Week 9 Day 1 Discussion Question 3

How did watching “An Examined Life” with Sunaura Taylor and Judith Butler make you think about the ways in which non-normative bodies are policed and stigmatized? Can you see a connection between their conversation and either Adair’s or Garland-Thompson’s arguments about how nonconforming bodies are devalued and othered in modern capitalist society?

2 thoughts on “Week 9 Day 1 Discussion Question 3

  • March 30, 2022 at 1:16 pm
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    Sunaura Taylor and Judith Butler talk about the social repression of impaired people, distinguishing between a structurally-affirmed disability and embodiments that are impaired. Taylor talks about how increasing physical access in public spaces, viable public transportation systems and curb cuts, help precede greater social acceptance of disabled people because of interactions becoming more frequent. This aligns with Garland-Thomson’s perspective of disability as continuously produced and reproduced by disabled people’s “interaction with a cultural environment, both material and psychological, that is at odds either with the functioning or the configuration of their bodies.” Butler poses the questions: do we or do we not live in a world where we assist each other? Are basic needs there to be debated? Butler at one point says non-normative bodies challenge individualism, which I thought was interesting. The prospect of helping a nonconforming-bodied person for maybe a conforming-bodied person is at odds with the individualism championed by capitalism. When Sunaura Taylor would enter stores and coffee shops, she and every other customer all demanded assistance of some kind. The modern capitalist doctrine of self-reliance takes the form of attitudes wherein people believe they owe each other nothing. When it comes to assistance, nonconforming bodies that require help are viewed as burdening this sense of individualism. This is all despite the fact that no individual, conforming body or not, is completely self-reliant but have required and will always require help from others in some way.

  • March 29, 2022 at 10:45 pm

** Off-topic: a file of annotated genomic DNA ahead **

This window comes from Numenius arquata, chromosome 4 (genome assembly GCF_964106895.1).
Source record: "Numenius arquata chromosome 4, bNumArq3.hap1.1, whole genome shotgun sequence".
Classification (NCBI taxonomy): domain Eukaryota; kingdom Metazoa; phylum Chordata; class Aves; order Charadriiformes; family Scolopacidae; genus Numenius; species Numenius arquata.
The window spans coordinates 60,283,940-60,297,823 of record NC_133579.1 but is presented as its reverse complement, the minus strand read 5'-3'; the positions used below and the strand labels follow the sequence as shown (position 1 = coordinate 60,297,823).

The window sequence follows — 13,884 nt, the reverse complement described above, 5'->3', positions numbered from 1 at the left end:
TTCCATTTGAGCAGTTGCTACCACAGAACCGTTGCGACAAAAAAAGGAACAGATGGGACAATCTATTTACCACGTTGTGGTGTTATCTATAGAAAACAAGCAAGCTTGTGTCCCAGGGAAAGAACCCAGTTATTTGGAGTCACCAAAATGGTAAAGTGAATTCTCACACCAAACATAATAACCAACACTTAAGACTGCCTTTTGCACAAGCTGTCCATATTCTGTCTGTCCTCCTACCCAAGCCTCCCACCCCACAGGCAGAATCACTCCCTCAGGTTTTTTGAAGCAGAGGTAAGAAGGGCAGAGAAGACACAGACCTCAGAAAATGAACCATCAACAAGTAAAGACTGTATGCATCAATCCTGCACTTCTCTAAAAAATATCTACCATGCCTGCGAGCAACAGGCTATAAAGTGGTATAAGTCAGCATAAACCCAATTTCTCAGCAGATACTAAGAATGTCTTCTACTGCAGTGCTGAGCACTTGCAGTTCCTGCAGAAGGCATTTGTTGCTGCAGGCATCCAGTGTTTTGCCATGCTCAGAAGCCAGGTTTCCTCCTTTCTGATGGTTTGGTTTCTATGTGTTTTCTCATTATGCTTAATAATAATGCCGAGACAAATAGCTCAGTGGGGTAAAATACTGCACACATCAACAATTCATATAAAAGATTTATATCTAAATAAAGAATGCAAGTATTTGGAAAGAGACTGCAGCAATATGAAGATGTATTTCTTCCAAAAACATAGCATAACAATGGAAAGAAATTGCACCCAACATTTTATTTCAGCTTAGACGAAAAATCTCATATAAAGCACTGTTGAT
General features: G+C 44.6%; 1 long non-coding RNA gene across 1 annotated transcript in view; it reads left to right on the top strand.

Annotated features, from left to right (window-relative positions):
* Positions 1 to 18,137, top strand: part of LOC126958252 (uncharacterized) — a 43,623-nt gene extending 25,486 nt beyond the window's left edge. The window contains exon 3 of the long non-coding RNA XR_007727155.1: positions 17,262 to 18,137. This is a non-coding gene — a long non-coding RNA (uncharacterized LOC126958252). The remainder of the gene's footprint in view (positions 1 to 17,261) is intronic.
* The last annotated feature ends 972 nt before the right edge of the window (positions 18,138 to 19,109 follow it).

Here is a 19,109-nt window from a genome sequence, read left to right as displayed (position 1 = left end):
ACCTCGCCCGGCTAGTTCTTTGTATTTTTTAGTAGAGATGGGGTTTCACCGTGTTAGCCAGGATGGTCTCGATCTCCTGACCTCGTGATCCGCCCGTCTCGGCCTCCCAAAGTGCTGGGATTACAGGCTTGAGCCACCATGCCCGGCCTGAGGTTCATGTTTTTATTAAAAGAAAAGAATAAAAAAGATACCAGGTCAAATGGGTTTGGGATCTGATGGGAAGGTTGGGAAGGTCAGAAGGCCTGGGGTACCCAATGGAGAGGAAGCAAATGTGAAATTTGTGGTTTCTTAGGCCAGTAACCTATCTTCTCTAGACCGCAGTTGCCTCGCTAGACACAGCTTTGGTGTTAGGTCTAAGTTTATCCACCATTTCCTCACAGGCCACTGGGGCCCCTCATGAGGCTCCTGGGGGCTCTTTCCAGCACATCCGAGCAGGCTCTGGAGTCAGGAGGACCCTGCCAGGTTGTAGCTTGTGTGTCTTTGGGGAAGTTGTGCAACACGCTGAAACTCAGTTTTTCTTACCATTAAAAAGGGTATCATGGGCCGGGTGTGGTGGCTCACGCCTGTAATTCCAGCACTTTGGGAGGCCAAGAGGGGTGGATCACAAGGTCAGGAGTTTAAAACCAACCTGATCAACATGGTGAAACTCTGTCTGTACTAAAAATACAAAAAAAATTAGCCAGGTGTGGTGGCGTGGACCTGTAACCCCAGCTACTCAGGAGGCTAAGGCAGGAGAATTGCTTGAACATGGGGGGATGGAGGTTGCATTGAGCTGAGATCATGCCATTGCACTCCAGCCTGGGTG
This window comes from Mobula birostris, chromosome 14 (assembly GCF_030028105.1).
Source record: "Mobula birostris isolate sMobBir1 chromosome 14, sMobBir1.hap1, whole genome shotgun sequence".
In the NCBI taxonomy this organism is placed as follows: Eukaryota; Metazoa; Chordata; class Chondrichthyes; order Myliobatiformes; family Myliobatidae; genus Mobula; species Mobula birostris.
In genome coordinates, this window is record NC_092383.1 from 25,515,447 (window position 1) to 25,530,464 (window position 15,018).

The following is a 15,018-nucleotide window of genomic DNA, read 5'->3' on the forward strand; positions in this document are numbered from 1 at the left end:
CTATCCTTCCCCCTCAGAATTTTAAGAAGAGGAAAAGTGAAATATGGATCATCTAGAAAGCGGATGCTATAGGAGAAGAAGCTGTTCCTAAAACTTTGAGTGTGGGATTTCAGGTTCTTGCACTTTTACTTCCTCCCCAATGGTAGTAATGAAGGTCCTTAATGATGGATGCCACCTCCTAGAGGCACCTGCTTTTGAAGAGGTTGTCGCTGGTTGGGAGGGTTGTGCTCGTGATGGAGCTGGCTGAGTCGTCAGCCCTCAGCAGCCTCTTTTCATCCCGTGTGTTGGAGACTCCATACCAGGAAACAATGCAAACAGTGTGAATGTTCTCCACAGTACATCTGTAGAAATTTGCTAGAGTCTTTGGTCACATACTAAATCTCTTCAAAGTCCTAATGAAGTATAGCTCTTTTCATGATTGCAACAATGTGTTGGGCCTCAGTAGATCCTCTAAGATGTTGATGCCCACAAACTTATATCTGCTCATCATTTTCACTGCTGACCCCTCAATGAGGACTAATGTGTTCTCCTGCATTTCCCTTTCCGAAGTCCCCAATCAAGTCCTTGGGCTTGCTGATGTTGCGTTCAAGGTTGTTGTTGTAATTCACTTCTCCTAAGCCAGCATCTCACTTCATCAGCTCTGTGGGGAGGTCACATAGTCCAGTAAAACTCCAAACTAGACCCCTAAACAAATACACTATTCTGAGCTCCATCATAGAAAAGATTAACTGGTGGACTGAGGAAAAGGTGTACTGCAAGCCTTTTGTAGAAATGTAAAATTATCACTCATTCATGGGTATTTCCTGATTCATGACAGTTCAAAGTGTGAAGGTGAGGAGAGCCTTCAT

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    The distinction made in Disability Studies that Sunaura Taylor brings up between disability and impairment was eye-opening. Impairment is defined as one’s own embodiment, referring to the medical term of one’s disability. Whereas disability is “the social repression of disabled people”. This pertains to the fewer opportunities that are made available to a disabled person in society, such as housing or employment options. Sunaura goes on to speak about the disabling effects she faces daily in society. She talks about the example of her working up the courage to go into a coffee shop. She refers to going into the coffee shop and asking for help as a “political protest”. This idea ties into Garland-Thomson’s beliefs that disability is put into a social context, where “the social problems and judgments of inferiority that disabled people face are produced by their interaction with a cultural environment, both material and psychological, that is at odds either with the functioning or the configuration of their bodies”. And so, if one’s body does not fit the cultural standards their body is viewed as “devalued”, where they are an outcast. For Sunaura, it is little things, like going into a coffee shop, where she is faced with discrimination and is viewed as what Garland-Thomson refers to as a “personal misfortune”. Sunaura talks about how she would be able to pick up a coffee cup with her mouth by herself, however, her hesitation to do so stems from this act not being normalized in our society. This strengthens Garland-Thomson’s point, where disability “is the unorthodox made flesh…that the body cannot be universalized”. As a society, we have this idealized version of how our bodies should appear and how our bodies should perform daily actions. This is the issue that arises, as disabilities are not normalized nor fit into these societal expectations of the body and appearance. The need to fit into such standards drives our capitalist society. There have been many cosmetic procedures performed, along with commercial products to fit into this ideal standard of the body’s appearance.

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